Methods Top


After institutional ethical committee approval (AIIMS/IEC/18/88), and written informed consent, all patients of either gender classified as per American Society of Anesthesiologists (ASA) physical status classification as Classes I–III, aged >45 years, undergoing primary bilateral TKA under neuraxial anaesthesia were enroled in this non-randomised study (Clinical Trials Registry, India CTRI/2018/05/013680) from May 2018 to August 2019. Those with known allergy to the study drug, cognitive impairments and inability to understand the study protocol, intake of pain medications (use of opioids for >3 months in the past 1 year), any sensory motor deficit, coagulopathy, cognitive dysfunction and refusal to consent were excluded.

During the pre-operative visit, we detailed the study protocol and Visual Analogue Scale (VAS) scoring to all included patients. VAS is a 10-point objective score, where “0” indicates “no pain at all,” whereas “10” denotes “maximal possible pain.”[7] These patients underwent bilateral total knee arthroplasty under combined spinal–epidural anaesthesia (0.5% bupivacaine heavy, 2.5 mL intrathecally). Epidural top-up of bupivacaine 0.25% (5 mL) was administered for any intraoperative patient discomfort, at the discretion of the supervising anaesthetist. The surgical procedure was performed by the same surgeon throughout the study. After that, the patient was shifted to the post-anaesthesia care unit. Once a VAS score of 6/10 was reached, the peripheral nerve blocks including ACB and FNB were administered under aseptic precautions to the same patient on separate lower limbs, using the USG (ultrasonography)-guided in-plane technique (6–13 MHz linear probe, GE Healthcare Systems, Phoenix, US). The choice of left or right lower limb for performing ACB and FNB blocks alternated with each consecutive patient.

For FNB with perineural catheter insertion, the USG probe was inclined perpendicular to the femoral artery and in-line to the inguinal ligament. After that, an 18G Tuohy needle (10 cm in length) was inserted along the lateral border of the USG probe. With the needle tip positioned under the fascia iliaca around 1 cm lateral to the femoral nerve, 5 mL of saline was injected to facilitate further procedure. An epidural catheter (20G, triple orifice, Contiplex® Tuohy, B. Braun, Germany) was then threaded 5 cm beyond the needle tip. Thereafter, under real-time ultrasound view of saline spread, the catheter was slightly withdrawn, to ensure its proximity close to the femoral nerve. Then, the needle was withdrawn and a catheter was secured in place via transparent dressing.

For ACB with perineural catheter insertion, the USG probe was placed at the junction of middle and lower one third thigh level, the femur was identified, and the probe was moved medially until the boat-shaped sartorius muscle was visualised. The femoral artery and vein were identified beneath the sartorius muscle. The adductor canal was identified through the characteristic double contour of vaso adductor membrane. After that, an 18G Tuohy needle (10 cm in length) was inserted along the lateral border of the USG probe in a postero-lateral direction. With the needle tip positioned medial to the femoral artery in adductor canal, 5 mL of saline was injected to facilitate further procedure. An epidural catheter (20G, triple orifice, Contiplex® Tuohy, B. Braun, Germany) was then threaded 5 cm beyond the needle tip. Thereafter, under real-time ultrasound view of saline spread, the catheter was slightly withdrawn to ensure its proximity to the saphenous nerve. Then, the needle was withdrawn, and the catheter was secured in place via transparent dressing.[8]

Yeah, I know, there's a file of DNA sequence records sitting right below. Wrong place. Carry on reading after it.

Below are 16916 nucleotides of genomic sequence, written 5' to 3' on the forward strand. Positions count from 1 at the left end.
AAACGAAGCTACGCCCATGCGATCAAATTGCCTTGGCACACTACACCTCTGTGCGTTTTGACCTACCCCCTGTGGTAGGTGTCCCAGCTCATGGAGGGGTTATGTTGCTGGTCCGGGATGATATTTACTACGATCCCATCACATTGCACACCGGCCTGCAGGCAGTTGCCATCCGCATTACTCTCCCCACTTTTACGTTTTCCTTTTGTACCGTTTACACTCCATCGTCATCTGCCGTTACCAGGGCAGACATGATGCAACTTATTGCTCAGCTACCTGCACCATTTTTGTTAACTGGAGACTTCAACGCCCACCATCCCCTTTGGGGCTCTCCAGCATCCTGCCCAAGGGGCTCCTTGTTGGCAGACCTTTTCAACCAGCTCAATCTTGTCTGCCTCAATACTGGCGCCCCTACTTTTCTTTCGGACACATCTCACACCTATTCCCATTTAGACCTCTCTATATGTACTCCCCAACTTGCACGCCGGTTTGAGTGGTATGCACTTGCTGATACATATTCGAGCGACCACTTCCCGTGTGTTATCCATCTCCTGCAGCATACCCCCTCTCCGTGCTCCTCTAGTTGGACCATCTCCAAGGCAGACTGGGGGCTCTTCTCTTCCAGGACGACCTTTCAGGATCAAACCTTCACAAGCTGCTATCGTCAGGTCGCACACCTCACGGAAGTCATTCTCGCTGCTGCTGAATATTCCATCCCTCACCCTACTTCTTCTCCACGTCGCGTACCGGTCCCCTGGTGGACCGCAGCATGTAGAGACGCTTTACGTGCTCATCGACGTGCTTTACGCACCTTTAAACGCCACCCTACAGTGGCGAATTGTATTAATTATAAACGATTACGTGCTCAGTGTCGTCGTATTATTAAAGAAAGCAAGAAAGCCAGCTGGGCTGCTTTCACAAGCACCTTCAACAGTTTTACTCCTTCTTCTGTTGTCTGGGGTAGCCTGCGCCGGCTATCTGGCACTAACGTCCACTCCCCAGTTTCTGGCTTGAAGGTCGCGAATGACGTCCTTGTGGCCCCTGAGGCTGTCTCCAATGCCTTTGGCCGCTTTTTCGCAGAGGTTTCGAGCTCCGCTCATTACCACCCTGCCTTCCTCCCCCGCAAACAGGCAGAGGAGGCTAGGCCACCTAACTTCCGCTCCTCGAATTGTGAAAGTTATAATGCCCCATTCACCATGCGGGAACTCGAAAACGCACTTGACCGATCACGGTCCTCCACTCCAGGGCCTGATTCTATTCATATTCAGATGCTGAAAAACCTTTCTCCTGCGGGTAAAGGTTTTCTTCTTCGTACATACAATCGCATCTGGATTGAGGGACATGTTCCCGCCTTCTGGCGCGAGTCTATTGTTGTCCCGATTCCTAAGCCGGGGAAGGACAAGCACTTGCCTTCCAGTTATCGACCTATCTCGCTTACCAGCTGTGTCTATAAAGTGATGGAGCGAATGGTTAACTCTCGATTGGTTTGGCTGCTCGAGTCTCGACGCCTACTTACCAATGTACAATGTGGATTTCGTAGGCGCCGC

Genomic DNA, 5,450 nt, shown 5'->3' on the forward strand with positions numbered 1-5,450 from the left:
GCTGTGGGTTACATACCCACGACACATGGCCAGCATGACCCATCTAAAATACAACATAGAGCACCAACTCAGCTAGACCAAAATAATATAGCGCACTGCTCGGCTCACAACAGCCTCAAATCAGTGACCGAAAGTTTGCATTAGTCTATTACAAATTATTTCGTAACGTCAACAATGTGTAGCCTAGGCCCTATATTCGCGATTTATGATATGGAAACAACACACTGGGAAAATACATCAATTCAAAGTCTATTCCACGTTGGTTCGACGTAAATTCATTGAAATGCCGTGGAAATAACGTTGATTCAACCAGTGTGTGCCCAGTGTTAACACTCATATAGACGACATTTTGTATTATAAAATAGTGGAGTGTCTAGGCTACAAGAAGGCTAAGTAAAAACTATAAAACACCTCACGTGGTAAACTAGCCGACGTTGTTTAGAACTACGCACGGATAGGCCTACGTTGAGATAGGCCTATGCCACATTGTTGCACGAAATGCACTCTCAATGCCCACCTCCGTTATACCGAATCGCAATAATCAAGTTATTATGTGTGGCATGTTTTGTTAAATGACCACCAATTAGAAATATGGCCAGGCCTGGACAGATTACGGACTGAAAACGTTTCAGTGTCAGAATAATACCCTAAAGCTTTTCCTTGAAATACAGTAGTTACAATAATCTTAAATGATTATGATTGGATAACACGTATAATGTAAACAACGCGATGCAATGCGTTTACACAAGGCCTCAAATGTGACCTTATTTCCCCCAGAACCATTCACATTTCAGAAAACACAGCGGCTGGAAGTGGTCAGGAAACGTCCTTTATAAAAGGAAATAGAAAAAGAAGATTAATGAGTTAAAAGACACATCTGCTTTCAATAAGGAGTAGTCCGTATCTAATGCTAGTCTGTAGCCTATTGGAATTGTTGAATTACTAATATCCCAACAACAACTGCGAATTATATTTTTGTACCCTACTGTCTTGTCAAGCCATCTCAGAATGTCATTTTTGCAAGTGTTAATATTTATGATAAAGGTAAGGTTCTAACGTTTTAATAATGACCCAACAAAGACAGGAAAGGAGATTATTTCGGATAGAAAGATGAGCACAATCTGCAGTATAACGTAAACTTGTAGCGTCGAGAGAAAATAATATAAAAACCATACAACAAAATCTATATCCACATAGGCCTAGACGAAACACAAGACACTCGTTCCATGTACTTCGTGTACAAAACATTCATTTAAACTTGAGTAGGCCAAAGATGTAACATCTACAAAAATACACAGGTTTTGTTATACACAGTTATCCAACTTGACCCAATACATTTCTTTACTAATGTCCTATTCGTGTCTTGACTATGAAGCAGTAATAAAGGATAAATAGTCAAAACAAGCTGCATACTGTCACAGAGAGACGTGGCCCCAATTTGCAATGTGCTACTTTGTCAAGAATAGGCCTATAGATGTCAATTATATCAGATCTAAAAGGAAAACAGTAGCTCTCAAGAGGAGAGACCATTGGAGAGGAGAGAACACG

Afterwards, 0.5% ropivacaine (15 mL) was injected every 12th hourly, through the FNB and ACB catheters for the next 48 hours. All PNB procedures were performed by the same anaesthesiologist. An independent nursing officer monitored the patients and collected the outcome data. The systemic analgesics, including paracetamol (15 mg/kg intravenous (IV), 6th hourly) and diclofenac (1 mg/kg IV, 8th hourly) were administered as a routine. Injection tramadol 50 mg IV was administered as a rescue analgesic for a VAS score >6, if desired. The epidural catheter was removed when the VAS score improved from 6/10 to 3/10 in both the limbs under the effect of PNB. In the event of block failure, epidural top-ups were given, and these patients were excluded from primary analysis. The patients were also monitored post-operatively for any untoward event.

The primary outcome included post-operative VAS score measured (at rest) at 30 minutes, 6 hours, 12 hours, 24 hours and 48 hours, and during exercise at 24 hours and 48 hours, after performing PNBs. The secondary outcome included quadriceps muscle strength and degree of knee flexion assessed at 24 hours and 48 hours, after performing PNBs. The quadriceps muscle strength (kilogram force) was measured in both legs, with the patient in supine position, knees flexed on a rolled pillow at 40°, bed angle between at 25° and knee extension against the Lafayette dynamometer placed over the base of the tibia, using Lafayette Manual Muscle Test System (Lafayette Instrument Company, Lafayette, Indiana, USA).[9] The degree of knee flexion was measured in both legs, with the patient in supine position. The limb support was attached to the table end (80°–90° bend), and kept in the popliteal fossa to provide support to the knee and maintain an angle for measuring the degree of knee flexion using goniometer. The position of the ankle was not fixed to reduce patient discomfort.